Equity means that schools with higher populations of at-risk and low income students should have additional support resources in order to achieve the same goals as students in high-income schools.
Equity means that certain races and classes of students should not be punished or disciplined at a rate higher than any other race or class of students. We should take active measures to build cultural competency and develop teachers/administrators skill set to find alternative solutions rather than automatically resort to punitive measures. Our staffing needs to be deliberate in a way that students see teachers and role models in the schools that look like them and advocate for them.
Equity means that special education and special needs students be given opportunities and supports to grow and learn. Special education students receiving an equitable education should not just be given the minimum legally required services because of a bias of low expectations.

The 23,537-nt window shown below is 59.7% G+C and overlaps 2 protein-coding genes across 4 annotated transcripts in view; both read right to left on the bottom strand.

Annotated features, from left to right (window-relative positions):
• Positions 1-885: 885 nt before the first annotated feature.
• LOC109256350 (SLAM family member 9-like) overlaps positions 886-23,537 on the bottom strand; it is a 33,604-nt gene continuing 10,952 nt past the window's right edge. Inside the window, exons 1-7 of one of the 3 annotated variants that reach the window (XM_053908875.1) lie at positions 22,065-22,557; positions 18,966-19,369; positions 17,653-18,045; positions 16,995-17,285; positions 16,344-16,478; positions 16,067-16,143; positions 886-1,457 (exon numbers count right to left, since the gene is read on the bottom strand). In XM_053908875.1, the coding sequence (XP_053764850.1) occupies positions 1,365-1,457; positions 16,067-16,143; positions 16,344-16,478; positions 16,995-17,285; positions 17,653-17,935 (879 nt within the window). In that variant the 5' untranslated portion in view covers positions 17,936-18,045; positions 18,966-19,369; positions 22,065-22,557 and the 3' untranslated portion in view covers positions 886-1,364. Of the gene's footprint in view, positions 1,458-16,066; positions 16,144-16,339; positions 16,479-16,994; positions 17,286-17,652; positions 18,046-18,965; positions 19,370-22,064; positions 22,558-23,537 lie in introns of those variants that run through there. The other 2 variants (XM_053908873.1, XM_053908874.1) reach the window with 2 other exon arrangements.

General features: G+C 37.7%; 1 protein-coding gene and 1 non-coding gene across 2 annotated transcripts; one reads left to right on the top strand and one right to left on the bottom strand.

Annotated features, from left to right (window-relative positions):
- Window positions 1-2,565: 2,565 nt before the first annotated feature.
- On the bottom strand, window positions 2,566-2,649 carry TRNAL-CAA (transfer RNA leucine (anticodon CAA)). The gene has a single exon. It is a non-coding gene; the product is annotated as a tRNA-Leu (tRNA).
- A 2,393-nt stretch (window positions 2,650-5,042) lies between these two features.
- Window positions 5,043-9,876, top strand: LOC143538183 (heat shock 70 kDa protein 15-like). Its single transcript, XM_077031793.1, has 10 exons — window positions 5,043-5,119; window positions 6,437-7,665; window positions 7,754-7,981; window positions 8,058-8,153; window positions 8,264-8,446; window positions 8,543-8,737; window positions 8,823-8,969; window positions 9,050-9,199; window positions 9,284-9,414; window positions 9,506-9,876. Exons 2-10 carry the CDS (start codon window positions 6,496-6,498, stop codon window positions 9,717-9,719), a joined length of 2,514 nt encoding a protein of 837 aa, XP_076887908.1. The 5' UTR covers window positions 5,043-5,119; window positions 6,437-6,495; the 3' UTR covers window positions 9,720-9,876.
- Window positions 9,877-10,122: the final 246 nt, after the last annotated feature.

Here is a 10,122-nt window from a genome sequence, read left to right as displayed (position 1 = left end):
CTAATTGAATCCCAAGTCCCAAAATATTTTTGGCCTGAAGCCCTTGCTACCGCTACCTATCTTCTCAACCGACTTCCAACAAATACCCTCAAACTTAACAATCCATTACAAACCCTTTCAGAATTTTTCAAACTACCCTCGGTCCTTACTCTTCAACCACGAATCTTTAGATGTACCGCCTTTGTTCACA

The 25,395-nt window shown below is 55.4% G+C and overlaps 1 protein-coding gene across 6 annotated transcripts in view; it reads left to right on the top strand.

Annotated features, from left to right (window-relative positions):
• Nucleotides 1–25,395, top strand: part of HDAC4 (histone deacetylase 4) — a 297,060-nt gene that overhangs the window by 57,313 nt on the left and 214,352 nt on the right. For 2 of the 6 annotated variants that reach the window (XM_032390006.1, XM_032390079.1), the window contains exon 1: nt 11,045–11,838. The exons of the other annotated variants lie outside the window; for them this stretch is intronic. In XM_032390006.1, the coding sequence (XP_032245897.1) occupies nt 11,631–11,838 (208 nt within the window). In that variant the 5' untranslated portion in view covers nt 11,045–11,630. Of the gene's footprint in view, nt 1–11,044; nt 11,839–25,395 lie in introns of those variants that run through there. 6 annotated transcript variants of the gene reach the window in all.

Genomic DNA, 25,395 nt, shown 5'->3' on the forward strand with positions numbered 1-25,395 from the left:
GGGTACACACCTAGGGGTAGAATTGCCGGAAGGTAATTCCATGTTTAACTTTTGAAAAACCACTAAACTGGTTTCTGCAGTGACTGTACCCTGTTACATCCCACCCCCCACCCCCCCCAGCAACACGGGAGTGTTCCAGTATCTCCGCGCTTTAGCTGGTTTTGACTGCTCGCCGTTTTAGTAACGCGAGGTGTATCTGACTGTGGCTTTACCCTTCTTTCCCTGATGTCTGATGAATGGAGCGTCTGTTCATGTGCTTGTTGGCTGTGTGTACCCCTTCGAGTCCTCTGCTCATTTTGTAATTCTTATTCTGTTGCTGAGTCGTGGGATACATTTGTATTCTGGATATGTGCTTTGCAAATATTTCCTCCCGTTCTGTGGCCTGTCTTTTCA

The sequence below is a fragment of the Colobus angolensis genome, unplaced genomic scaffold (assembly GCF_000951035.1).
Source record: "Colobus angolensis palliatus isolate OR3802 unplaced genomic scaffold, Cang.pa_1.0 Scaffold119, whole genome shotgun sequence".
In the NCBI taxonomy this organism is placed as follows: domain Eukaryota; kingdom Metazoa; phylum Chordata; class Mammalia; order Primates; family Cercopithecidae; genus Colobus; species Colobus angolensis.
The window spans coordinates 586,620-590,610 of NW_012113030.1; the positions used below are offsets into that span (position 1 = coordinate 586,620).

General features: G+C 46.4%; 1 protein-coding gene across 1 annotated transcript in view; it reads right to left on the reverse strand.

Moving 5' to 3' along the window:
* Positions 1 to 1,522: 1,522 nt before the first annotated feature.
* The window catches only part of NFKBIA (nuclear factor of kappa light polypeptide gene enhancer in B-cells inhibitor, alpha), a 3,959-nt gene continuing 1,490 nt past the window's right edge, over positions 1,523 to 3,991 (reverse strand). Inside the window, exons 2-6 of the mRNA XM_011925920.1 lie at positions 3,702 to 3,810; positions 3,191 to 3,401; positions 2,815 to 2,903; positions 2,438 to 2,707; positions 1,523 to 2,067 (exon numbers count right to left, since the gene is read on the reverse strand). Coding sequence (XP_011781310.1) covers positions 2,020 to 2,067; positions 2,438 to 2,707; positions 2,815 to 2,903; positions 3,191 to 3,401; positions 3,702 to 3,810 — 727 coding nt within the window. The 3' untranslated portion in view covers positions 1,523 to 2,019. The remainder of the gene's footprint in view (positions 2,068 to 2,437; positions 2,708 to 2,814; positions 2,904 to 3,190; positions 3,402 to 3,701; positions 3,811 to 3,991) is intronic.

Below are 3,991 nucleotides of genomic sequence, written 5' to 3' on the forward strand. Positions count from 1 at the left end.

Equity means that staffing should be strategic with every school having a balance of seasoned teachers working alongside new, enthusiastic and innovative recent graduates.
Equity means that the hiring process must be revamped to be responsive and quick in order to hire qualified teachers of color as soon as they become available.
Equity means that we should be listening to student voice and using their feedback to help drive our solutions.
Equity means that we should be looking for discrepancies and gaps in our data collection to make sure that all students are given access to challenging coursework and not judged insufficient due to their appearance.
Equity means that accelerated students should be challenged and given access to rigorous courses regardless of which school they attend.
Equity means that LGBTQ+ students and staff be treated with dignity and respect and education commensurate with their abilities. Policies and supports should be built into our infrastructure to assist our students, not diminish them.